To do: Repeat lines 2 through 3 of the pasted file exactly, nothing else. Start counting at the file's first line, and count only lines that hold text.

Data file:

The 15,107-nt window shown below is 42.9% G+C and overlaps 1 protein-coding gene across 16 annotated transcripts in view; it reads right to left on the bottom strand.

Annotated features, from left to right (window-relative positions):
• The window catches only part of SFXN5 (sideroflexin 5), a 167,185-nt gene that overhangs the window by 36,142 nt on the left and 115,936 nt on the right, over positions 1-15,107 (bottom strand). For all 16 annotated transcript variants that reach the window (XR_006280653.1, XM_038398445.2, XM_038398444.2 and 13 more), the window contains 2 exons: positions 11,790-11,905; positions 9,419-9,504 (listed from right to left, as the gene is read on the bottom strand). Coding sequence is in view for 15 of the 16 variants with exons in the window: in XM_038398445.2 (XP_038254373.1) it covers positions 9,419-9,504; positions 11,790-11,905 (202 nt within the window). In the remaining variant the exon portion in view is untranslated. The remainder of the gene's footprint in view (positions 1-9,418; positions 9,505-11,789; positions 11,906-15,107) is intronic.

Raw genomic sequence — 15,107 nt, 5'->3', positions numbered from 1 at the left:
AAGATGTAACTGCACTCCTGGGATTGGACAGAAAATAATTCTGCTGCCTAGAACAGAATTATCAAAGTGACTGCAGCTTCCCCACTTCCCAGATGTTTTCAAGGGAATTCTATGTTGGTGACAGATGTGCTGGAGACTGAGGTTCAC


Annotated features, from left to right (window-relative positions):
• The window catches only part of SFXN5 (sideroflexin 5), a 167,185-nt gene that overhangs the window by 36,142 nt on the left and 115,936 nt on the right, over positions 1-15,107 (bottom strand). For all 16 annotated transcript variants that reach the window (XR_006280653.1, XM_038398445.2, XM_038398444.2 and 13 more), the window contains 2 exons: positions 11,790-11,905; positions 9,419-9,504 (listed from right to left, as the gene is read on the bottom strand). Coding sequence is in view for 15 of the 16 variants with exons in the window: in XM_038398445.2 (XP_038254373.1) it covers positions 9,419-9,504; positions 11,790-11,905 (202 nt within the window). In the remaining variant the exon portion in view is untranslated. The remainder of the gene's footprint in view (positions 1-9,418; positions 9,505-11,789; positions 11,906-15,107) is intronic.